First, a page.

LIFE at sea can be hard and dangerous. Those who dedicate their lives to fishing and seafaring often go unnoticed in society.
But one charity, the Shipwrecked Mariners’ Society, based in Chichester, is celebrating 175 years supporting those in the fishing community.
The charity was set up in 1838, by Charles Gee Jones, a former pilot, and medical man John Rye, after a storm killed 21 men and destroyed nine fishing vessels in the Bristol channel.
Commodore Malcolm Williams is chief executive of the national society, whose patron is Princess Anne. “Some charities are better than most businesses – and many survive longer,” he said. “It’s not a bad achievement.
“The founders wanted to offer assistance to dependants of fishermen and mariners –wives, children and even parents who would be relying on the income too, because they weren’t the bread-winners. The losses were enormous in those days.
“The society has honorary agents – a rather old-fashioned term for volunteers – in each port who could report incidents.”
The charity still uses its network of volunteers, stationed around the coast to make it easier for those in fishing communities to get in contact. Agencies are based all over Britain, one at Chichester Harbour
Commodore Williams said although the name of the organisation was perhaps less relevant in today’s society, it was more of a ‘metaphor’ for the work it does.
But the purpose of the charity has remained the same – providing financial help to merchant seafarers, fishermen and their dependants who are in need.
The charity pays an immediate grant to the widow of a serving seafarer who dies, whether the death occurs at sea or ashore. Regular grants are paid to retired or permanently-disabled seafarers and widows.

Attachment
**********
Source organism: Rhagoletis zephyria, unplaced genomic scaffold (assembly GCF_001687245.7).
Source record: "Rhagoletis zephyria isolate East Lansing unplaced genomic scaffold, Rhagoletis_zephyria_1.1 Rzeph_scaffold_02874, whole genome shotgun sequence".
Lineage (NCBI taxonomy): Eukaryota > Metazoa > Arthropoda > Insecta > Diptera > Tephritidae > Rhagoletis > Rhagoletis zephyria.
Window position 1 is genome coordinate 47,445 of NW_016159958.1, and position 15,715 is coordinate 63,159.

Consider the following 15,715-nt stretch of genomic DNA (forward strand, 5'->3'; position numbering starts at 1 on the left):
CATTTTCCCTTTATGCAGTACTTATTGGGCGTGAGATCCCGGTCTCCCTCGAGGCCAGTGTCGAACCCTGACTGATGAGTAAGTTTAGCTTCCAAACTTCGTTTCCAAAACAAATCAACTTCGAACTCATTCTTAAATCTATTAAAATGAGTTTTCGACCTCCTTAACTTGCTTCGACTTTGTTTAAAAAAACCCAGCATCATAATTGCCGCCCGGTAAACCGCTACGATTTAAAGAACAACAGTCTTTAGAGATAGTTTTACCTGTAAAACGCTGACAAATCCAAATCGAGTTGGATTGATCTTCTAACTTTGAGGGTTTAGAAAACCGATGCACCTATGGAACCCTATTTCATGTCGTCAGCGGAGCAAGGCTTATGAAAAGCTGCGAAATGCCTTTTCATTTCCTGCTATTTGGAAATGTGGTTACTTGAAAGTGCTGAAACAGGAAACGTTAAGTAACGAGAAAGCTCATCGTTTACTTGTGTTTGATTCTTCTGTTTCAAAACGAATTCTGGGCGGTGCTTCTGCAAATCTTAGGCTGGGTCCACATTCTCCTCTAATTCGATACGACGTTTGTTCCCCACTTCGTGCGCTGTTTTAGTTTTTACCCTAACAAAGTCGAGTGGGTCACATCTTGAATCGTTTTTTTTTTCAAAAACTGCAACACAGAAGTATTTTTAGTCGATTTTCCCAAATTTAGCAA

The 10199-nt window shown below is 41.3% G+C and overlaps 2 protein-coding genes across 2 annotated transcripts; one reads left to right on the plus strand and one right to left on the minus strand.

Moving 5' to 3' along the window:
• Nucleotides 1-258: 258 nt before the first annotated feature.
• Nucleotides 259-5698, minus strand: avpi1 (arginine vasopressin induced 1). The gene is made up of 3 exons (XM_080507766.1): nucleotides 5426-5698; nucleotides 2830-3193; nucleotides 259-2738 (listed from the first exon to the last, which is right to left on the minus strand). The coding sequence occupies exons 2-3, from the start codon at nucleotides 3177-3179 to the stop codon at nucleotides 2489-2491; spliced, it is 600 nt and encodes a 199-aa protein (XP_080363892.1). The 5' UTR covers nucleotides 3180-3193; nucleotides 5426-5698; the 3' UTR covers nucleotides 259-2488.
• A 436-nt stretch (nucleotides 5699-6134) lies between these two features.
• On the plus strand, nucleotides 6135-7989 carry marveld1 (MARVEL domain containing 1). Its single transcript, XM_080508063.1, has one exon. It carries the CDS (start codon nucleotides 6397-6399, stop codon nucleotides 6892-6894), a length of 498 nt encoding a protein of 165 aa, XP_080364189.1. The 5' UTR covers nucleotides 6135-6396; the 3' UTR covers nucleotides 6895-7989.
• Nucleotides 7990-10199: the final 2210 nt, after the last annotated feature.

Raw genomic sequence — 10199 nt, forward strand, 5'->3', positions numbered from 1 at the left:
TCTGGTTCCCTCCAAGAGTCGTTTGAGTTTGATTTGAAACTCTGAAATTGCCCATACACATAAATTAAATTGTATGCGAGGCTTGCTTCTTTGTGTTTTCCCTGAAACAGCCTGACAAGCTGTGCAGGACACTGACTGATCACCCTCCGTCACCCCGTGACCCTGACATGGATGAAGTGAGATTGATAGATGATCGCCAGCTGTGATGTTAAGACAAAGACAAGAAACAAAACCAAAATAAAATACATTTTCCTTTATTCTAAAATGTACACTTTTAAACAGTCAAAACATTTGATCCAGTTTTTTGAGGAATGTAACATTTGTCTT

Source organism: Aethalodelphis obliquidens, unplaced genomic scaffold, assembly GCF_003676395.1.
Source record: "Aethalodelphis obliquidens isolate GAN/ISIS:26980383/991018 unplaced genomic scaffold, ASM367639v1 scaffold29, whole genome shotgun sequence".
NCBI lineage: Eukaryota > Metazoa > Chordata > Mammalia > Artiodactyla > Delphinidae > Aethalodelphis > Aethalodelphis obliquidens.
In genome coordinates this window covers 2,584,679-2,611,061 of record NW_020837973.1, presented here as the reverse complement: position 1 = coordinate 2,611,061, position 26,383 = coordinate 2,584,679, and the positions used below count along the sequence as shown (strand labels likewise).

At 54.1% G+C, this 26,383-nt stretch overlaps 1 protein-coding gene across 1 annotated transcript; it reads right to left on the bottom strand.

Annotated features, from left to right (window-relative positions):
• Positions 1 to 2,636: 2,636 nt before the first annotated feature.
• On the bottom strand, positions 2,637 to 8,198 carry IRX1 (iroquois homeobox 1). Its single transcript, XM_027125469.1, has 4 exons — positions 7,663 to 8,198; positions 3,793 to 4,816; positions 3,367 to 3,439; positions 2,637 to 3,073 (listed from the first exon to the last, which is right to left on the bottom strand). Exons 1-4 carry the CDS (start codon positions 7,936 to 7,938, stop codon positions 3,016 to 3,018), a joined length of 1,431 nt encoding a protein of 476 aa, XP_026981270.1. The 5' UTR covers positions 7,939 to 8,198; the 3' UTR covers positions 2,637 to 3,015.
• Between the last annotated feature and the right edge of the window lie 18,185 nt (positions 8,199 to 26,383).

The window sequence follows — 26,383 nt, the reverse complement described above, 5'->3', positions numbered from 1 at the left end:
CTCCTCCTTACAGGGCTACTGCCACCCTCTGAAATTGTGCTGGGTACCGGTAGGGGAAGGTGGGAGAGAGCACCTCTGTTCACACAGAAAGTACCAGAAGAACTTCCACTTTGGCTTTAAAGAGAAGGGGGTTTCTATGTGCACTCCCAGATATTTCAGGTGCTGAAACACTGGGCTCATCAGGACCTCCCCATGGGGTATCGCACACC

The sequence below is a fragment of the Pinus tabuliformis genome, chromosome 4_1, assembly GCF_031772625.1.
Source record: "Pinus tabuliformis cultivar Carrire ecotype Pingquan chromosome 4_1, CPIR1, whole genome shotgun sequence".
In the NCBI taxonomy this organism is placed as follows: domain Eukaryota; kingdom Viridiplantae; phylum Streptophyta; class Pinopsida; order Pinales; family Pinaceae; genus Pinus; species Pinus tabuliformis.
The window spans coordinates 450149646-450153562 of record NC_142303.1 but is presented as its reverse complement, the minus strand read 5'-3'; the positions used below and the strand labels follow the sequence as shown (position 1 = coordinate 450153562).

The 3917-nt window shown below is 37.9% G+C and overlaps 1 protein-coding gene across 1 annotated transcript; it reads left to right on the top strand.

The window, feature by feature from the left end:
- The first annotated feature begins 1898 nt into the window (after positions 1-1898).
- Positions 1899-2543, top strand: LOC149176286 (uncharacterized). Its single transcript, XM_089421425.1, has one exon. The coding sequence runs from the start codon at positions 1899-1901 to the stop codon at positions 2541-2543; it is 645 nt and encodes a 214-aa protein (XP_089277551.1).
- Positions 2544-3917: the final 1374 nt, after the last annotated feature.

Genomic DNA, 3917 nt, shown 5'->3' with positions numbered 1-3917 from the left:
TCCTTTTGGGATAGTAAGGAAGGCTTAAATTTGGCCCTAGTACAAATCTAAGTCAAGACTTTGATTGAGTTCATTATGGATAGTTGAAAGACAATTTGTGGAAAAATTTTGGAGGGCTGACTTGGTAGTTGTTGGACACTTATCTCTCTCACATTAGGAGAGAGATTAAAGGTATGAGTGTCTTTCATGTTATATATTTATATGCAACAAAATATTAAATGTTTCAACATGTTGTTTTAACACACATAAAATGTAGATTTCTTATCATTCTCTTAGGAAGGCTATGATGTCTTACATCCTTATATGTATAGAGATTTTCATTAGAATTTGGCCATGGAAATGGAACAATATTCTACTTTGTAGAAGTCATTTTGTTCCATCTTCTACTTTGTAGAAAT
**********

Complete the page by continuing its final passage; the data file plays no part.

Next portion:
“Shipwrecks continue to occur – they are usually single-manned shipping vessels,” said Mr Williams. “But clearly the number of shipwrecks, as you imagine them, is less.
“We support those in retirement and even those below retirement age. There are some things which people desperately need, like a fridge or an iron which they might not be able to afford.
“We had a young lad of 20 who was working on a trawler. He got his hand stuck in the winch and lost it while trying to free it with his other hand.”
The charity supported the family after the accident – as his mother had to give up her job.
“Last year we supported 2,300 people,” said Mr Williams. “In 2013 we handled more than 500 applications for assistance and nearly 300 case reviews.”
The Shipwrecked Mariners’ Society works alongside other organisations including SSAFA – an organisation which helps families in the armed forces and the RNLI – to decide the best support for people in need.
It receives funding from a variety of sources. Mr Williams said the legacies people leave were ‘extremely generous’.
“We also have investments and donations,” he said. “We are more dependent on the sea than we ever have been, so it is important.”
Collecting box mines are dotted around the coastline and the organisation runs a successful Christmas card campaign. In 2012, more than £57,000 was raised from the charity cards and donations.
Commodore Williams has been working with the charity for the past ten years.
“We get some very nice thank you letters from people,” he said.
“I think we make a difference.”
To find out more about the The Shipwrecked Mariners’ Society, visit www.shipwreckedmariners.org.uk or call 01243 789329 .